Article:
Bridget Jones's Baby: Film Review
Cast: Renee Zellweger, Patrick Dempsey, Colin Firth
Director: Sharon Maguire
What to expect when Bridget is expecting is perhaps the greatest fear facing many fans of Helen Fielding's titular beloved singleton.
But based on Bridget Jones' Baby which comes some 12 years after The Edge of Reason, there's every need to keep calm and carry on.
In this broad but occasionally bloated crowd pleasing comedy, Renee Zellweger's Bridget Jones's back and negotiating life in her own inimitable fashion.
The world may have changed plenty since we've seen her last - Hugh Grant's caddish Daniel Cleaver is disappeared, Darcy and Bridget have split - but, on her 43rd birthday, Bridget's solo and celebrating all by herself. However, that changes when work colleague Miranda (a scene stealing Sarah Solemani) takes her to a music festival to get laid.
Stumbling drunkenly into the wrong tent and a sordid tryst, Bridge hooks up with dating guru and dishy Jack (played by ole McDreamy himself Patrick Dempsey). Running off after, she ends up having another unexpected dalliance with Colin Firth's starched Mr Darcy at a christening a few days later.
Things get further complicated when she finds out she's pregnant but with no clue who the father is...
Swathed in an affectionate nostalgic glow for the character and playing up the usual neuroses and tics that made Bridget so relatable to so many, Zellweger steps back into the role - and its clipped English tones - with ease.
(Let's not dwell on the slight cosmetic change as other media have been wont to do; this is still the same Bridget but slightly tweaked.) She's the perky comedy glue that holds this together and with some flippantly funny one liners, the film zings when she's around. (A line about glamping and Adolf Hitler garners unexpected laughs)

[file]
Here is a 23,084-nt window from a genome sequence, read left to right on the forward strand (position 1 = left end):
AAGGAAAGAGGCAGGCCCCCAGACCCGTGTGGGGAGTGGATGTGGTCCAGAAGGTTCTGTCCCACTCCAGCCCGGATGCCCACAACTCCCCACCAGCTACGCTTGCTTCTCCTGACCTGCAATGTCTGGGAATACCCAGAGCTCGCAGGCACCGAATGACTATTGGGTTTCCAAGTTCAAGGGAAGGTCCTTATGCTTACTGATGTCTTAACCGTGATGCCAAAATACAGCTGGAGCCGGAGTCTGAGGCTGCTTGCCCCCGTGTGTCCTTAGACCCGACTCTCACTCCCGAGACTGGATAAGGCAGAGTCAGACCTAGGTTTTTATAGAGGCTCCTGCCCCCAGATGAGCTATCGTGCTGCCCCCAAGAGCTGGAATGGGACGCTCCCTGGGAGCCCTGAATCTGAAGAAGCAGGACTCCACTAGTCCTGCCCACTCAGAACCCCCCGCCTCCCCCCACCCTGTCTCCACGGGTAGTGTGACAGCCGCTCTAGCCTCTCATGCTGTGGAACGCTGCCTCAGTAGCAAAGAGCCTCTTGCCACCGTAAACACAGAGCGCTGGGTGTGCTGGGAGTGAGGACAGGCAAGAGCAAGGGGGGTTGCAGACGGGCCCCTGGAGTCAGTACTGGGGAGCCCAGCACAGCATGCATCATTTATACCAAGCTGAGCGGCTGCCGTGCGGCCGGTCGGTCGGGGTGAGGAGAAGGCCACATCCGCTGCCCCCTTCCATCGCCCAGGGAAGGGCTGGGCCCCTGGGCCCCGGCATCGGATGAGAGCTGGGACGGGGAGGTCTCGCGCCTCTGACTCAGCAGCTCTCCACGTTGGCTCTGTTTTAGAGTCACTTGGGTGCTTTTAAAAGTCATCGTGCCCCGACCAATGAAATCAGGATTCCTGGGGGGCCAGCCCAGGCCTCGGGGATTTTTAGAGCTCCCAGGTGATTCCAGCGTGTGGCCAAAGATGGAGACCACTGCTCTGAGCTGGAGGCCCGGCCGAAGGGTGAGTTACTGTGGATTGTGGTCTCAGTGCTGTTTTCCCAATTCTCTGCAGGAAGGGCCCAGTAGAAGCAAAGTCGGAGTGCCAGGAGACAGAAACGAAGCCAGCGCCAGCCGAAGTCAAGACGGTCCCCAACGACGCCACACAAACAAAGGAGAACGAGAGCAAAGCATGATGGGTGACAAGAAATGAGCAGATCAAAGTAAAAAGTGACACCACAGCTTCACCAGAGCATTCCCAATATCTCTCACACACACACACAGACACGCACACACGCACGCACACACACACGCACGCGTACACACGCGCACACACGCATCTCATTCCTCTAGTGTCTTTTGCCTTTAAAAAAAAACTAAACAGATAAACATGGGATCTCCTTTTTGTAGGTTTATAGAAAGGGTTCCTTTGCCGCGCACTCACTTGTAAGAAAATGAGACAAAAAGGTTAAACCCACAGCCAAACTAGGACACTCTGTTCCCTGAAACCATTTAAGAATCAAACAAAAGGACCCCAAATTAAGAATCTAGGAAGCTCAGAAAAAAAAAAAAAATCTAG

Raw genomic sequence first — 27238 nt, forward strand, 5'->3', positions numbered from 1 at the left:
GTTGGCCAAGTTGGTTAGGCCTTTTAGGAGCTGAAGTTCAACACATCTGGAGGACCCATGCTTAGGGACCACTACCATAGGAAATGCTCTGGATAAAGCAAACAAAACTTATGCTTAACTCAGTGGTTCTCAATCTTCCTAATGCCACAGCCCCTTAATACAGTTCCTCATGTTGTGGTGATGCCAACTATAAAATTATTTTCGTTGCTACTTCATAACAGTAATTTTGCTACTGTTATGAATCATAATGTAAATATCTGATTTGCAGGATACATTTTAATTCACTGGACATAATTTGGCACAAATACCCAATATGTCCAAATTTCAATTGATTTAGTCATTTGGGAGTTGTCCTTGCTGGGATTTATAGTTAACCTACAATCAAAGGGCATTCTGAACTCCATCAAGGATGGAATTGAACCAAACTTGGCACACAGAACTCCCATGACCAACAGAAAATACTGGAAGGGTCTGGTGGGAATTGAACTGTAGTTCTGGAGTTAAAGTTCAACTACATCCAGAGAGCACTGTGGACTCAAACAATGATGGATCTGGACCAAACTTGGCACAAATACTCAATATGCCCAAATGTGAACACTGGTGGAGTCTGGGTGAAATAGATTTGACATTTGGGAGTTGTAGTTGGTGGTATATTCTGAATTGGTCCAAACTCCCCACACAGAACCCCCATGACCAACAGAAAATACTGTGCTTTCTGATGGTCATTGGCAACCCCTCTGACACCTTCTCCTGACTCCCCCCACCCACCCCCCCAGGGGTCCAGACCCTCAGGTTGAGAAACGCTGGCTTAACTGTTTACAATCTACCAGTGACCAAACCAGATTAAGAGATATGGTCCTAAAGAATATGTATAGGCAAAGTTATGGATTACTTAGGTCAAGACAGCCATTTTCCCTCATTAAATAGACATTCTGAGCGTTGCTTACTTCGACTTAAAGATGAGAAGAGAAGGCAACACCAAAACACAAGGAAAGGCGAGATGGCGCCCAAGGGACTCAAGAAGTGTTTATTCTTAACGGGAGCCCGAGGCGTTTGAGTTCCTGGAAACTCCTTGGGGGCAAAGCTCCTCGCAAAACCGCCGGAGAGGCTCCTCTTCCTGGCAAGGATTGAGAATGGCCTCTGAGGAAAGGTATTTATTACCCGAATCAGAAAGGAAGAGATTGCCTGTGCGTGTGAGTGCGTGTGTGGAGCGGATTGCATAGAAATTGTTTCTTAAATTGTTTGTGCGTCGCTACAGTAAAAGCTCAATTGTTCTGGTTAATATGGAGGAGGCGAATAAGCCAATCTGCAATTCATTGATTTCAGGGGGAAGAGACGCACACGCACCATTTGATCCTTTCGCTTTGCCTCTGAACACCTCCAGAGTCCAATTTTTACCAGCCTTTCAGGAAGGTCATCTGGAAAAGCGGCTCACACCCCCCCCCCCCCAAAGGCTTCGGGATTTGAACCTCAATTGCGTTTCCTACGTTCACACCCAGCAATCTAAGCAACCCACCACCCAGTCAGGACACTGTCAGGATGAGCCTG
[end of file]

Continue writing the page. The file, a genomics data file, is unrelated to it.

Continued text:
And even though it's not really much of a departure of a film from the usual choices of men that Bridget has to face as well as the predictable playing out of the klutzier edges and hitting a lull at about 80 mins in, the whole thing comes off as funny, warm and surprisingly familiar - and a potentially a saccharine riff on US and UK relations.
By making both males seem normal, the script wisely steers away from making Bridget's choice obvious or one of them kooky and nicely muddies the waters by playing with viewers' affections - even if the gloop and sentiment kicks in toward the end in this time honoured riff on the old trope two women/ one man.
Both Firth and Dempsey play their roles well, with Firth's humour coming off the more effective as he riffs on the social awkwardness that's always been at Darcy's core. Dempsey's a little blander, but still pleasant and helps sell the emotional quandary rather than over-egging it.
In a year that has already seen some middling 90s revivals (from Ab Fab to David Brent), it's refreshing to report that Bridget's latest (and hopefully last, even if a final scene pan teases something else) is both nostalgic and a little forward-looking.
With its moments of honesty and its continuing depiction of one woman's messy life, Bridget Jones' Baby is no pregnant pause for the franchise. It's better than it could have been and consequently infinitely more enjoyable than you would have remotely expected. If you'll forgive the pun, this baby truly delivers in unexpected ways.